When news broke last week that the Board of the Nigerian Communications Commission (NCC), had vetoed the Management’s recent decision to increase some voice/data tariffs by 10 percent, it came as a huge relief to millions of Nigerians who are already having a rough time grappling with so much financial stress and economic challenges.
It came with a renewal of hope that there can still be leadership with empathy in certain circles in the country. The general situation is that of a wide gulf of inequality between the leaders and the led which makes the elites unable to relate with the feelings and pains of the common man.
The statement put out by the Commission stated amongst other things, “the Honourable Minister of Communications and Digital Economy, Professor Isa Ali Ibrahim Pantami, has maintained that his priority is to protect the citizens and ensure justice to all stakeholders involved. As such, anything that will bring more hardship at this critical time will not be accepted.” That is an excellent reaction to an accurate gauge of the citizen’s mood right there!
For many organisations, it has become standard practice, kind of, that once the Management agrees to a course of action, the Board just signs off on it without carrying out its own impact assessment or due diligence on its merits or demerits to the stakeholders and the larger society. In fact this tendency was pungently underscored by the fact that the network service providers had gone ahead to implement the new rates as approved by the Management without waiting for the Board’s ratification.
The attitude or inclination of supervising or oversight authorities to just swim with the agency or management’s tide is the reason in many cases why our nation reels under the weight of misgovernance and there is so much latitude for impropriety and mindless looting of the common patrimony as is evident in many sectors across the land. Certainly it will serve little or no useful purpose for the Board and Management teams of public institutions to constantly work at cross purposes or regularly be at each other’s throats. However, it is also not in the public interest when they join forces together to undermine their mandates or tailor it to suit their private interests at the expense of the larger citizenry.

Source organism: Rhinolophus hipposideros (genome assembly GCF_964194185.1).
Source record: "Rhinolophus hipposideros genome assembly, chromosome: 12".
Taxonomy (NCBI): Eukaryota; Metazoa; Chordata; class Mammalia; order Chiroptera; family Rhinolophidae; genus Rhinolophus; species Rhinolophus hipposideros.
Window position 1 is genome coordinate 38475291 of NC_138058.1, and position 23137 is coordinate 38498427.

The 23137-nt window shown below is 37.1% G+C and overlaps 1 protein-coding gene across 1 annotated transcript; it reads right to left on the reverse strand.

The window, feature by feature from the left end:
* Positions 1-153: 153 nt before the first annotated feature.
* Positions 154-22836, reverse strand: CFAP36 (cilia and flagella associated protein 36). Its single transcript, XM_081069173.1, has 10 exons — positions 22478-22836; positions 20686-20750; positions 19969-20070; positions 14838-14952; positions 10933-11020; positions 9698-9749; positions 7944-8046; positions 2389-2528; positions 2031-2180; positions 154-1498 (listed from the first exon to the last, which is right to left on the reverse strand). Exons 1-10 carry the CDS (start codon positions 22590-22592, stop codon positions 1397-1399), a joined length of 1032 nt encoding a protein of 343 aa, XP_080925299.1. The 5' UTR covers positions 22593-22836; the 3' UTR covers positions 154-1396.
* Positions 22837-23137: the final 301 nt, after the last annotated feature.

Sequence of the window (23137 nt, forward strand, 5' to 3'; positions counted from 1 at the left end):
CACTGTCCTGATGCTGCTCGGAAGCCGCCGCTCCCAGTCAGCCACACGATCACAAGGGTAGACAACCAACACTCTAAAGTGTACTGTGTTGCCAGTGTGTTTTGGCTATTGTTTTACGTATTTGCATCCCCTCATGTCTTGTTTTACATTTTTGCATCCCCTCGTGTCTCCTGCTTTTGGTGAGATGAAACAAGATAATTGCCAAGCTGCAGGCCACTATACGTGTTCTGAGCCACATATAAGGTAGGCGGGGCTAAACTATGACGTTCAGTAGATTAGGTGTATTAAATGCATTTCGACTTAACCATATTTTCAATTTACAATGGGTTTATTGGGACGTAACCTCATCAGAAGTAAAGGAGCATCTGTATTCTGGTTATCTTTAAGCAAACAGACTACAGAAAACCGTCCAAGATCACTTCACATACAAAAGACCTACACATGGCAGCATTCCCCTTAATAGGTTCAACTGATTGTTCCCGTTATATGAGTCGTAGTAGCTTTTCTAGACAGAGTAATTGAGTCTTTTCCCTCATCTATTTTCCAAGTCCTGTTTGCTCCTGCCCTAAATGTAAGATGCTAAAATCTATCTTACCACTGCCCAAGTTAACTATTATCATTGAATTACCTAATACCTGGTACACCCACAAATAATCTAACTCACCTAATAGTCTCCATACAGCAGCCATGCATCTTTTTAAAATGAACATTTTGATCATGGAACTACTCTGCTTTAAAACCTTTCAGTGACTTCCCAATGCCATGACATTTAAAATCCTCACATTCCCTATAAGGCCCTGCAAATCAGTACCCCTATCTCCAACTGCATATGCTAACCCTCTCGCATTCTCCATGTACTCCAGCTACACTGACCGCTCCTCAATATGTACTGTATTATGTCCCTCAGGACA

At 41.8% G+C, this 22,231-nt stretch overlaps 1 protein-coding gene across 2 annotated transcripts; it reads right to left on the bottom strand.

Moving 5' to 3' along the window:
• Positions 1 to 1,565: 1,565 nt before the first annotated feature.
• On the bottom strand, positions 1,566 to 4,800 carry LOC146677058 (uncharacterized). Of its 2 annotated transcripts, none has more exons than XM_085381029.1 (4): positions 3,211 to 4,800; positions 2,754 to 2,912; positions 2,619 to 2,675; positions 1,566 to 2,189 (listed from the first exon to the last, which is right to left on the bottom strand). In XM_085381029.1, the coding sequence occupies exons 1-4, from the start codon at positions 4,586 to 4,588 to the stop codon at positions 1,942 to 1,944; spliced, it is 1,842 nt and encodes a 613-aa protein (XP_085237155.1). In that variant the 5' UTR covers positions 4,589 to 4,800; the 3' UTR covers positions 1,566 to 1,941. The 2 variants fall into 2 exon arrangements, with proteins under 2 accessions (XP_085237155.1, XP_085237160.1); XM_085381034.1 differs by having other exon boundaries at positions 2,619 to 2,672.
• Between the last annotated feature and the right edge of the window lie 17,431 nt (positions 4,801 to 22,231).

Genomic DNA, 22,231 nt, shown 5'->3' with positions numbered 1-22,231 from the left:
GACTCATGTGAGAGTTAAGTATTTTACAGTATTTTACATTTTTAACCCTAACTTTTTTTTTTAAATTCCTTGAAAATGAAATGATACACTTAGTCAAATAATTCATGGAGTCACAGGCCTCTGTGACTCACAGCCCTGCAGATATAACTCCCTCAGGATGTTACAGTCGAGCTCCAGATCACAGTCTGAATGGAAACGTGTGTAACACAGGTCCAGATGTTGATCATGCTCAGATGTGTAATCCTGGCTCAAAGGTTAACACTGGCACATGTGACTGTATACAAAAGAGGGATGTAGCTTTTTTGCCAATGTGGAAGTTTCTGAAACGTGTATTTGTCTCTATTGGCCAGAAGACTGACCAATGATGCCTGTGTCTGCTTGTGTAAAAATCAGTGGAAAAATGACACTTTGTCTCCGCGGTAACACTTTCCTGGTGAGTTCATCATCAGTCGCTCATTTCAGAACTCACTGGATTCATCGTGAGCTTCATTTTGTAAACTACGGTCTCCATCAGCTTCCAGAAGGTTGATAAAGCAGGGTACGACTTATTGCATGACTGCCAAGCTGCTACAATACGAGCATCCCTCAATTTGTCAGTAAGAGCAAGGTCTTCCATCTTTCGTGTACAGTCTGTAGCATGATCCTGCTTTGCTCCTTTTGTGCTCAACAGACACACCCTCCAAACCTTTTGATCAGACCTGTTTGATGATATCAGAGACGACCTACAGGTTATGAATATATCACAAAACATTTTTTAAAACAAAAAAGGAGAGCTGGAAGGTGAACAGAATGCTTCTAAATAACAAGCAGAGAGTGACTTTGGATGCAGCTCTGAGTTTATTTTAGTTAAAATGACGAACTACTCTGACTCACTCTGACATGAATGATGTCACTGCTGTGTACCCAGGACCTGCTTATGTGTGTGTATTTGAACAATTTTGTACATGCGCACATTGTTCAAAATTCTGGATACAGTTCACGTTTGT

By this action, the Board has sent a strong signal to the entire sector that it cannot be sidelined or pocketed and that the decision making process of the regulator must always be followed to its due logical conclusion before implementation. Furthermore, it is reassuring to the public that whatever policies or decisions are made by the Commission have gone through a very thorough, dispassionate process, even if sometimes they are bitter pills to swallow. For example, it is clear to the discerning that an increase in rates still looms considering the rampaging cost of production and may not be too far in the horizon, but it will surely be easier to cope with when there is an understanding that the Commission under the watchful and complimentary leadership of its management and Board must have done their homework and found it to be the last unavoidable straw.
This piece must not be misunderstood as a form of thumbs-down of the Commission’s Management team. Indeed it must be emphasized here that the Management did not in any way exceed its remit in approving the upward review. This piece must therefore be seen in its proper perspective as an appreciation and applause for an organization whose corporate governance rating is exceptional and pacesetting.
Dear Board Members, it is your day today; step forward and take a bow.